Air Chiefs and representatives from 29 African nations, Mozambique included, gather for annual ...
File photo / President Filipe Nyusi
Mozambican President Filipe Nyusi on Saturday highlighted the role played by the national hero and symbol of resistance to colonial rule, the emperor of Gaza, Ngungunhane.
Speaking at a rally in the village of Tchaimite, in the district of Chibuto, in the southern province of Gaza, President Nyusi said that Ngungunhane should continue to inspire local residents and all Mozambicans in their struggle to improve their well-being.
President Nyusi highlighted the legacy of the last Emperor of Gaza when he visited Tchaimite, which is where the “Lion of Gaza” was arrested by the Portuguese authorities in 1895.
President Nyusi pointed out that the struggle waged by Ngungunhane was undertaken so that Mozambicans could choose their destiny. He added that these ambitions mirror the efforts that Mozambicans undertake today on several fronts to achieve their aspirations.
He stressed, “the wars that Ngungunhane waged against the colonisers aimed to expel the Portuguese so that the people of Gaza could respond in a better manner to their needs”. He added that this is “an inspiration and a lesson for us in the fight we have to reach our objectives”.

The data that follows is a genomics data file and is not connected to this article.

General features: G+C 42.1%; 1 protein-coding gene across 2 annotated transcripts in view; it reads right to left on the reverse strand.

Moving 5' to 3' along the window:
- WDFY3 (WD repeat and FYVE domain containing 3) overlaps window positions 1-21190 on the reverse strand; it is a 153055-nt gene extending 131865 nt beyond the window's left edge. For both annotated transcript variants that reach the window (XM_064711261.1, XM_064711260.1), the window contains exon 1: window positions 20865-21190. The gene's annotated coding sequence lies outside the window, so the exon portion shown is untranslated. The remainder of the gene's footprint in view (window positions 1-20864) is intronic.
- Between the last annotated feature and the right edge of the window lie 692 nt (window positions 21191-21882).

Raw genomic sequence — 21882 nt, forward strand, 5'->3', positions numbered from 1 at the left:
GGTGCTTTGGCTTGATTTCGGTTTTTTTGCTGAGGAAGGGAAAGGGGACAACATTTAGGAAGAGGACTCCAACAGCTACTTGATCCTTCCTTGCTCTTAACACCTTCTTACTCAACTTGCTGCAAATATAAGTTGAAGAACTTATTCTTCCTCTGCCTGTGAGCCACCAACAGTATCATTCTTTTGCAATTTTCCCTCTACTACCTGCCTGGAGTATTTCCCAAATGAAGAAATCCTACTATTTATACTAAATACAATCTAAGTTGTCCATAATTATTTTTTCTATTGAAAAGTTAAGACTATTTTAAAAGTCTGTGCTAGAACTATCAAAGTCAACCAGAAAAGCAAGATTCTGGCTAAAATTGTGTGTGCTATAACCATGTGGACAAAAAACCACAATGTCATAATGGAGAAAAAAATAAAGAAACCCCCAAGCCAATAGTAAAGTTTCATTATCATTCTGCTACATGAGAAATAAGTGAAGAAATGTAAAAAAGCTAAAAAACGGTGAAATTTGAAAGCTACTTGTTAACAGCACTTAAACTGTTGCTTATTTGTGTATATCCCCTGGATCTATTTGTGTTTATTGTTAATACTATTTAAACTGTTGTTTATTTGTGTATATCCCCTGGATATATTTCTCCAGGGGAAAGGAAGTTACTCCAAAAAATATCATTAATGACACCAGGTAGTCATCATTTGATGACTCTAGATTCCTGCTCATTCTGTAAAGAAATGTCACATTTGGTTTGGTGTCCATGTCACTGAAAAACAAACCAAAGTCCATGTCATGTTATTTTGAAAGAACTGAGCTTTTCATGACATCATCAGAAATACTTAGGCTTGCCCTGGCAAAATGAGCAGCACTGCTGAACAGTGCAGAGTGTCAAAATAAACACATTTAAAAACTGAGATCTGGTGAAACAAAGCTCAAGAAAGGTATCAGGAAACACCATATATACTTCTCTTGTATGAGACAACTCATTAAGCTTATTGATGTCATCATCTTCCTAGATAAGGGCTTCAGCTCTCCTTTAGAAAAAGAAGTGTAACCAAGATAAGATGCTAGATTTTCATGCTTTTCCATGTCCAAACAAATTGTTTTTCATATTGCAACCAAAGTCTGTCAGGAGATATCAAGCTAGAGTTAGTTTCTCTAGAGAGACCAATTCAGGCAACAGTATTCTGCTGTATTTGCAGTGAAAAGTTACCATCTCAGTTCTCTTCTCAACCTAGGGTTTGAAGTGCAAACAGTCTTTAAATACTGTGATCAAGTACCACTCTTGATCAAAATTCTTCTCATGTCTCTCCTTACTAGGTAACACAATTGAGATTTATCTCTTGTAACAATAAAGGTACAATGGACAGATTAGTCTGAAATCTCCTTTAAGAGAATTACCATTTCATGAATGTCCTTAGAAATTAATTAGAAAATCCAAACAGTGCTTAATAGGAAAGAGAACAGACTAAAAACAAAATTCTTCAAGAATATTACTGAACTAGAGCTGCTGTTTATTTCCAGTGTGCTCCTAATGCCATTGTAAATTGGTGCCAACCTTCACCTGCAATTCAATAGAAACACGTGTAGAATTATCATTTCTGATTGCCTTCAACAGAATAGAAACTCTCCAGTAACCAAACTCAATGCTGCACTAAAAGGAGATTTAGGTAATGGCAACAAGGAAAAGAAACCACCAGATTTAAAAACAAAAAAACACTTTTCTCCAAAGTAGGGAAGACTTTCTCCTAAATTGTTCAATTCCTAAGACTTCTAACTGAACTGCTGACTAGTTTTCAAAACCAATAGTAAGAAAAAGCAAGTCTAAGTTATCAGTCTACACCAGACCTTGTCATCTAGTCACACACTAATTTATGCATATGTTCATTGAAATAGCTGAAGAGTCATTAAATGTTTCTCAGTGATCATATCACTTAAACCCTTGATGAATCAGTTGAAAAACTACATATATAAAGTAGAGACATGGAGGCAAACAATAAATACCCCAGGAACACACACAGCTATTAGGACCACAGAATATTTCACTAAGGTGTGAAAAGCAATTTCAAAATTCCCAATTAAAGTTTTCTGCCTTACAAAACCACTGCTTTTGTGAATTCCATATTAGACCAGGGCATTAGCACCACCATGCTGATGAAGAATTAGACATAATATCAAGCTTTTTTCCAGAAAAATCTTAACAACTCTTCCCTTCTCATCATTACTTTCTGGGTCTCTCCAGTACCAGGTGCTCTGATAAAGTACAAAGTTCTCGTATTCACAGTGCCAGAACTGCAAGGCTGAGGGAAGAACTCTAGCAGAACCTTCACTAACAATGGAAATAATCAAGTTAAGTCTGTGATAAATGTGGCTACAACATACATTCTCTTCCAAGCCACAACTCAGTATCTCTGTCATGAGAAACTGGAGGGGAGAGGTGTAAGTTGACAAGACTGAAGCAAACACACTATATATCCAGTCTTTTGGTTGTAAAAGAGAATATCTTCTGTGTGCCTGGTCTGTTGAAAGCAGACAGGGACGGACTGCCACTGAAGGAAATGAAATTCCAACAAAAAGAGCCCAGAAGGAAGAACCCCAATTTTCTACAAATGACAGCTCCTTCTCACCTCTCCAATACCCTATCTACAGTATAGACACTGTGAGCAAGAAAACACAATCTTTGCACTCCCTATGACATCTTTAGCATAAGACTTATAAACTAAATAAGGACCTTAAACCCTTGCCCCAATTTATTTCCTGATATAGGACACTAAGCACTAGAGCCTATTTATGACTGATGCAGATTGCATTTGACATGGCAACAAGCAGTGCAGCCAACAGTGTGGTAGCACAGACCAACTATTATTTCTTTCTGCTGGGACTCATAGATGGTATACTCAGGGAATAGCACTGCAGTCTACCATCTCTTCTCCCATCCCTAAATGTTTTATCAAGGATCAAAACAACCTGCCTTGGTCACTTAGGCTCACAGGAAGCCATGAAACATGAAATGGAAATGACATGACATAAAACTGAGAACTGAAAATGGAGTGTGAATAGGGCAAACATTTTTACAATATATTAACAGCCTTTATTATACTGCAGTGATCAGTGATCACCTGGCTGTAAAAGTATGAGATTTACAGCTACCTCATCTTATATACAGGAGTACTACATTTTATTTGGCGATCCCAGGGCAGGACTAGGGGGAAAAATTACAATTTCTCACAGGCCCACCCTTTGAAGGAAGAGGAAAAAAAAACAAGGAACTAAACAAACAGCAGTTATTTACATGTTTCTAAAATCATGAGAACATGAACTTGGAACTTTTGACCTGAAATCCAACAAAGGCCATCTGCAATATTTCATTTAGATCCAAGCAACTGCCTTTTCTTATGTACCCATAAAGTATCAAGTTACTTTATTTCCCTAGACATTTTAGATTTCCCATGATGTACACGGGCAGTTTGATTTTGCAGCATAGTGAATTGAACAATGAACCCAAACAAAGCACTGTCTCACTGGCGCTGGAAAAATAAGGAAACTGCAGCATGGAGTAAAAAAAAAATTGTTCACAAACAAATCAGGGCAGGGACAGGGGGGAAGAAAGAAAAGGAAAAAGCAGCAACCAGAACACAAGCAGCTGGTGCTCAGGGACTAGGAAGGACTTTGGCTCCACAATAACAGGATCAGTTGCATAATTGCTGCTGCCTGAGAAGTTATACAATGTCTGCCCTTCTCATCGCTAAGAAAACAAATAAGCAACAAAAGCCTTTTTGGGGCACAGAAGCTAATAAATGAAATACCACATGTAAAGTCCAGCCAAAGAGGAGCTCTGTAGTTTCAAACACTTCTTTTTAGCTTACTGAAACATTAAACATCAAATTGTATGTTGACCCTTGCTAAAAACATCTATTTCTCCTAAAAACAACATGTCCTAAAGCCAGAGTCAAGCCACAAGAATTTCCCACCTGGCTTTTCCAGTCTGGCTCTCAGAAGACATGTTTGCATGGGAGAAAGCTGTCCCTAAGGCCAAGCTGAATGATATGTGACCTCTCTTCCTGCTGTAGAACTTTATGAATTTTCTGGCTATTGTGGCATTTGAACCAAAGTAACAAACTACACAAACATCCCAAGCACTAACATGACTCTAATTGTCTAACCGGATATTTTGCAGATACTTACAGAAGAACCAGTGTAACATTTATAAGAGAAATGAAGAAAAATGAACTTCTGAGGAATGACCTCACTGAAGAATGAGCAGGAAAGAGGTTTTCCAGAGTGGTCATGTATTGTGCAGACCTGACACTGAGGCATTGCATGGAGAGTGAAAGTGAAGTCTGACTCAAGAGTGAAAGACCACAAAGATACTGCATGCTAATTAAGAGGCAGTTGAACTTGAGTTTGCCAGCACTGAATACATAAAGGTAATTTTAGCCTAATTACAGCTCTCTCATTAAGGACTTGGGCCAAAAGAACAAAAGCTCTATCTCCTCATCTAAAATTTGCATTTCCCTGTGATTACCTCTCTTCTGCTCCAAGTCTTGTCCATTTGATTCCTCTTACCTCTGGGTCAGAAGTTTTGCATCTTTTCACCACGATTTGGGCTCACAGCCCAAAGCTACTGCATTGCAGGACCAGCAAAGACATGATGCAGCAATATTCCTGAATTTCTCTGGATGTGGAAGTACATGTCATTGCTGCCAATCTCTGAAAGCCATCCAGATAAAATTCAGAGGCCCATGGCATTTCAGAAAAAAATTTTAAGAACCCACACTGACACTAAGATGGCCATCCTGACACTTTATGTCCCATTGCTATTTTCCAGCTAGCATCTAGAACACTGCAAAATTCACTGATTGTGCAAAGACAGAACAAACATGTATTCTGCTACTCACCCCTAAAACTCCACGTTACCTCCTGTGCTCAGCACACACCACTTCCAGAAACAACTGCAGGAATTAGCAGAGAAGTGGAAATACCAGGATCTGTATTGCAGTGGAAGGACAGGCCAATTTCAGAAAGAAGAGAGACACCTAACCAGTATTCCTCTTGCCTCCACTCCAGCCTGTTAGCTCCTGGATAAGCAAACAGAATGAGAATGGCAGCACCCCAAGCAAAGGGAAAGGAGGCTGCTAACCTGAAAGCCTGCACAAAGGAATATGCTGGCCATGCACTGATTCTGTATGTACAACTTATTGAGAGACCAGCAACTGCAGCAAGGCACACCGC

Chibuto is the most populous district in Gaza. It also has the optimal conditions for agriculture, cashew nut production, fishing, and livestock. In addition, it is home to the heavy sands megaproject which could change the future of the district when production begins.
Despite these advantages, the district has various basic problems, particularly in the rural areas, with limited access to electricity, drinking water, health services, passable access roads, and secondary schools. These problems were the dominant topics at all of the stops that President Nyusi made during his three-day visit to the province.
Throughout the visit, President Nyusi emphasised that the government continues to mobilise resources to respond to the people’s needs. He argued that what the province requires most isinvestment in infrastructure. By way of example, he asked “why are we not dreaming of a small port, as the heavy sands project will need a route to transport its production”.
During his visit, the President also heard about the progress made at the farm run by The African Food Company. It has a 300-hectare plantation focused on producing premium organic bananas. It has access to the Limpopo River for irrigation and an annual production capacity of 15,000 tonnes of certified organic bananas per year. The company employs more than 400 local people and much of the fruit is exported to neighbouring South Africa.Source: AIM
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